I decided to take a break from my usual writing by working on some traditional ghost stories. We English tend to see ghost stories as a particularly English literary tradition. It’s not hard to see why. Ghost stories set in England use local landscapes, buildings, history, customs and folklore. (I assume Italian ghost stories seem particularly Italian for the same reason.)
When I’m working on urban fantasy romance I am very influenced by the North American urban fantasy television shows I watch. Many of those shows draw on European traditions. Grimm in particular had a strong German feel. Lost Girl drew on mythology from Europe and elsewhere.
The influence of North America is so strong, I have to resist the temptation to set my urban fantasy stories in places like Maine and the Pacific Northwest.
When I write ghost stories I’m immediately immersed in my own culture. There’s no temptation to Americanise.
I think ghost stories are very rooted to place. They’re almost a form of nature writing. They tend to be about individuals intensely experiencing their surroundings and human dynamics that existed in the place before.
Every genre has different requirements. In traditional ghost stories the following matter:
- Psychology of the haunted person
- A full sense of the environment
- A sense of mystery and suspense
- A credible explanation for the haunting (this can be the psychology of the ghost)
In today’s story planning session I thought about the generation of my parents and my grandparents. I thought about stories I’ve heard. I also thought about the interaction between old and new. Such as new office blocks on old sites.
It is interesting to see how different genres demand different approaches from the writer. Yet they all require similar elements such as credibility, mystery, plot structure etc…
Recently I took part in a writing workshop outside my genre. At the time the experience wasn’t enjoyable. It was my first time receiving heavy criticism from a group of strangers.
As with many learning experiences it took time for the gains to percolate through. In my writing session today I thought about what my readers would say about my piece.
What I’ve learnt is to imply less and explain more. It’s a good idea to satisfy the reader’s curiosity.
For example, my story begins after the death of a grandmother. Even though she’s not a living character in this story I’m going to have to explain quite a bit about her, including the cause of death.
Cause of death has nothing to do with the story but missing it out will bug some readers.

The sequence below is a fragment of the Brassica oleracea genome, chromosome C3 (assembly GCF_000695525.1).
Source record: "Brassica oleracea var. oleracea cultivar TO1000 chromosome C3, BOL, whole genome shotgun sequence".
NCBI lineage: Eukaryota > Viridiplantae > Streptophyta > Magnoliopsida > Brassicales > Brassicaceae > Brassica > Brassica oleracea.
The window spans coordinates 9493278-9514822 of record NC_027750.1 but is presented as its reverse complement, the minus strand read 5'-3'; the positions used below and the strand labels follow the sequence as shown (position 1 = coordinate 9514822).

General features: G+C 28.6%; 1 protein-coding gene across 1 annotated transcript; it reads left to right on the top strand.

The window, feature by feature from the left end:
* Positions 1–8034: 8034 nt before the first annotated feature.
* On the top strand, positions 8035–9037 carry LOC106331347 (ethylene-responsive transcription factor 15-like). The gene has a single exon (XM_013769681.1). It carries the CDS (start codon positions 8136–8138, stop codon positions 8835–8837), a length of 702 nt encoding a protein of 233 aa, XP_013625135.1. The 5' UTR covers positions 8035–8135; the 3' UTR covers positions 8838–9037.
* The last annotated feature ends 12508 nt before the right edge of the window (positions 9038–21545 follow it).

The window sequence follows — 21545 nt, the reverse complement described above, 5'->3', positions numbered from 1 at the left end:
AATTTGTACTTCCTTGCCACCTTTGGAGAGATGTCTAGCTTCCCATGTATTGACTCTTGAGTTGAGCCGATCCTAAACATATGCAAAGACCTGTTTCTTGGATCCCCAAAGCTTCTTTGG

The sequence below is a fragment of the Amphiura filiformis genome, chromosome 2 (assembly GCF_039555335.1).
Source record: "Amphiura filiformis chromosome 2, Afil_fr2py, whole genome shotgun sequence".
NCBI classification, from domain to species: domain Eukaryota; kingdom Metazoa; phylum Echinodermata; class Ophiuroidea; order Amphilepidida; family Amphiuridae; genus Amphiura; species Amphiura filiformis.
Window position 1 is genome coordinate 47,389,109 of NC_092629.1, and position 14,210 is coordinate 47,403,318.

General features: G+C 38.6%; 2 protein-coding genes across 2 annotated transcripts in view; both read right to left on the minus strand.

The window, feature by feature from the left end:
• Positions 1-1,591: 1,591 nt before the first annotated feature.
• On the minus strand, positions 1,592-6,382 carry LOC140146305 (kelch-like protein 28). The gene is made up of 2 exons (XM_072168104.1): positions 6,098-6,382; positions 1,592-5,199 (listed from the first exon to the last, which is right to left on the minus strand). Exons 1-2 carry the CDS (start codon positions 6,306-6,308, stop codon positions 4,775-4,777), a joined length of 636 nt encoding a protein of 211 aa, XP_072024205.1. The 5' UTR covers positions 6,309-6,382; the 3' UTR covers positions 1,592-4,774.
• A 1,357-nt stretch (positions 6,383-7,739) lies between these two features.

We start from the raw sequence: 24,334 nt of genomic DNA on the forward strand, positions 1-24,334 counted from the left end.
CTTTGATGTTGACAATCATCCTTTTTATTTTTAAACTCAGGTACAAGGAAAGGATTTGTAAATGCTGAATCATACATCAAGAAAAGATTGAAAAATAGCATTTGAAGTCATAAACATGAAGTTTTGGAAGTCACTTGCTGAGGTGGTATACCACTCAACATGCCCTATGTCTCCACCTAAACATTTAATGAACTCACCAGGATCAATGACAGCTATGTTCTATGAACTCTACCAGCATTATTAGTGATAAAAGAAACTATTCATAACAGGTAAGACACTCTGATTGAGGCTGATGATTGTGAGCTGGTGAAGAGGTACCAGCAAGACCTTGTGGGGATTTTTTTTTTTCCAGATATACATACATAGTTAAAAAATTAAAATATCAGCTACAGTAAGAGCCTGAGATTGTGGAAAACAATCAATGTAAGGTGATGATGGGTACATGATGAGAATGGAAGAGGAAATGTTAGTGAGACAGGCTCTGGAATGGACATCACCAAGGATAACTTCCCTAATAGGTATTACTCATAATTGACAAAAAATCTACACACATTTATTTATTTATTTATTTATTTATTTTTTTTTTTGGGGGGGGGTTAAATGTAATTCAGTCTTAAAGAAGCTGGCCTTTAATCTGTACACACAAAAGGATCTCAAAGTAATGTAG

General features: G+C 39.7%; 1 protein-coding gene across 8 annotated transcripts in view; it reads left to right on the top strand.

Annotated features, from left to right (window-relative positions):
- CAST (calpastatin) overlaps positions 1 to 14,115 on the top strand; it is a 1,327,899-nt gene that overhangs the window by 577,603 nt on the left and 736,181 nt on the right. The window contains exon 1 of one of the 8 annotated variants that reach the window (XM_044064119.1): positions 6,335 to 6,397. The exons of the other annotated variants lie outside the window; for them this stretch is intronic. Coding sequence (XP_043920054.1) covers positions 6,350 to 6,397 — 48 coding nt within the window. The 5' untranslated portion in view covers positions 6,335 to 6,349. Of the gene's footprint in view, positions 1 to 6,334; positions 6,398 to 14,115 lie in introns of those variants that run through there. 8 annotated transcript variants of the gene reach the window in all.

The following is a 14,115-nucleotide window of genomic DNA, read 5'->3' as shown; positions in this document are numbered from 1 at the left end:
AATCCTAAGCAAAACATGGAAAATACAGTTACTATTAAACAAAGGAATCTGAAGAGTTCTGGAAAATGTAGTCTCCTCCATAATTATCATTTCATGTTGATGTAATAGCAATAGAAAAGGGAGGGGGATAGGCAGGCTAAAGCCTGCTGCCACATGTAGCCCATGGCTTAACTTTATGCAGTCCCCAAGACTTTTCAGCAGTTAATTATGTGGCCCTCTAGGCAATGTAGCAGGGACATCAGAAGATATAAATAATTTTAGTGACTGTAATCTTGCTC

I didn’t want to write fiction today as writing fiction feels like so much hard work. But I knew that even a short session would make a difference, so I sat down and did 45 minutes.
I’ve returned to writing in third person past tense narrative after a period of writing in first person present.
It is much much easier to write the traditional way even if it doesn’t score as many fancy pants literary points.
The problem with first person present narration is that the narrative becomes part of the story. What the protagonist chooses to describe reflects what matters to them. So, for example, if the protagonist has 100% lack of interest in her appearance it’s quite difficult to get her to mention what she looks like. You end up having to invent a scene or a conversation just to manoeuvre a description into the story.
In a third person narrative it’s far easier to drop in hints. The protagonist can be seen picking leaves out of her “curly red hair” after being caught in a storm. In first person the protagonist would presumably be too busy talking about the storm to mention her hair colour.
I’m writing in third person but attached to one character’s point of view. So I share her thoughts and feelings only. For other characters we only see their behaviours from the outside, just as my protagonist sees them.
Later I will introduce her love interest and will write some chapters from his point of view in the third person. It will be interesting for me to view the protagonist without riding along in her head.
I’ve been planning out my first chapter and the two beyond that. As my genre is mystery romance the first chapters need to do several things.
- Introduce the lovers to the reader
- Give each lover a sympathetic back story and a want/problem
- Introduce a mystery
- Introduce the first external conflict
- Avoid cliche and ensure that characters’ decision making is believable rather than convenient
One thing I’m wondering about is that I have a character in the first chapter who serves a purpose but may not be seen again. For some reason I feel that she will need to reappear later if only not to look like a cheap plot device. So I’ll have to find a role for her in a later chapter.
We’re already into the fifth month of the year and I’m no nearer completing my manuscript. What have I done so far in 2019?
- Chose my genre
- Read in my genre
- Took a writing course outside my genre, which gave me great tips for successful first chapters
- Fell down a social media hole for over a month, then decided to worry about social media once I have a book to sell
- Did quite a lot of writing but not as much as I would like
- Did some other life stuff
Last night and this morning I planned out a new story. It’s a romance with fairies.
I have an overall plot arc and have planned the first three chapters in more detail. I started writing the first scene than ran out of steam.
I’ve decided not to bother with social media but I do find keeping a writing journal to be useful. So I’ll do that for now.